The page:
The Registrar General has indicated that at various meetings with adoption organisations over the years, representations were made to have the option of obtaining a certificate that did not disclose the fact that the person was adopted. Adopted persons and their families have long felt that they were being discriminated against under the old legislation because there was no provision for the issue of such a certificate. As a result, when the 2010 Adoption Act was coming in and being drafted, a recommendation was made that a provision reflecting this be included in the Act. As the Senator will know, the Adoption Act 2010 (Abridged Certificate) Regulations 2011 gives effect to the provision.
The abridged certificate is headed with the words "birth certificate" and nothing contained in the certificate discloses that the person to whom the certificate refers has been adopted. It is the policy of the General Register Office to issue the abridged certificate unless the applicant specifies that he or she wants a certificate of adoption. It is important to note that certificates of adoption are still available as there are certain circumstances in which such certificates are needed. It is important to point out that an adopted person or their parents may obtain either an adoption certificate under section 87 or an abridged certificate under section 89, and I have outlined the differences between them.
I am sure Senator Power will make a counter-argument to my assertion that the existing arrangements give adopted persons and their families control over when and to whom the fact of adoption is disclosed. Were the proposed amendment to be passed into law, some would probably say it was a backward step in terms of the right to privacy. One of the key issues is that adopted people are treated with the least amount of differentiation as possible from people who are not adopted. Some would make the argument, and some young people might make the argument, that they do not want to stand out as different. Obviously they want to know they are adopted and perhaps that is the Senator's key point in terms of access to the information. The privacy argument was the one that was predominant in 2010 at the time the provision was brought in.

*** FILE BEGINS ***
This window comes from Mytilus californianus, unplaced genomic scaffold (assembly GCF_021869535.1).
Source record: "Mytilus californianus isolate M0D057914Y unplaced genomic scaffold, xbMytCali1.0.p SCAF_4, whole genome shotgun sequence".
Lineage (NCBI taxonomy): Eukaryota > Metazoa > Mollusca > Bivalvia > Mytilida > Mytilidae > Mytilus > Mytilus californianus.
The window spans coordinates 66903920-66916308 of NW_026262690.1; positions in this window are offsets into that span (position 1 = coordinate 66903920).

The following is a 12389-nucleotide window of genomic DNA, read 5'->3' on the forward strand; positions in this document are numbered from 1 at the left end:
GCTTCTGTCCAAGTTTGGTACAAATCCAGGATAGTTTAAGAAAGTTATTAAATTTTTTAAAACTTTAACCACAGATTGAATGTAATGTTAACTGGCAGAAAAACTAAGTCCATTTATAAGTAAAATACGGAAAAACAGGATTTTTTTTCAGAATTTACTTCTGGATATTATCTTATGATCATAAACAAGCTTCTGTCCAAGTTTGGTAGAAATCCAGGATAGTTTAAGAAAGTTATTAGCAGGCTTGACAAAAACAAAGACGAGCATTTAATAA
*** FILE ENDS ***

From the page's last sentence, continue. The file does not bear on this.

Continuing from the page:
The process of adoption confers all co-relative rights and responsibilities on adoptive parents and their adopted children under the law, the Constitution and international treaties. The Senator's amendment stems from the privacy argument as opposed to the identity argument. These people and their families have the same rights to privacy as all others. It can be argued that the fact of adoption is of no relevance to any person or organisation other than the people involved and that they should retain the right to make any disclosure. Obviously there is recent history, and we have argued in regard to AHR about the importance of identity and of access to identity. I assume the point the Senator is making is primarily about the trigger for awareness. Is it?
I understand. I am not in a position to accept the Senator's amendment. As I say, there were obligations. Perhaps when the adoption legislation comes in, that would be the place to have a fuller discussion on this amendment.
I was going to make a similar suggestion. We had an extensive debate in this House about the civil registration legislation. I tabled an amendment in the same spirit as the one Senator Power has tabled to this legislation. The difficulty is where to locate the trigger when a parent chooses not to tell. One needs a birth certificate to get a passport. Once a person has his or her passport, the only other life events for which one will need a birth certificate is to buy land or get married, and that is the reason.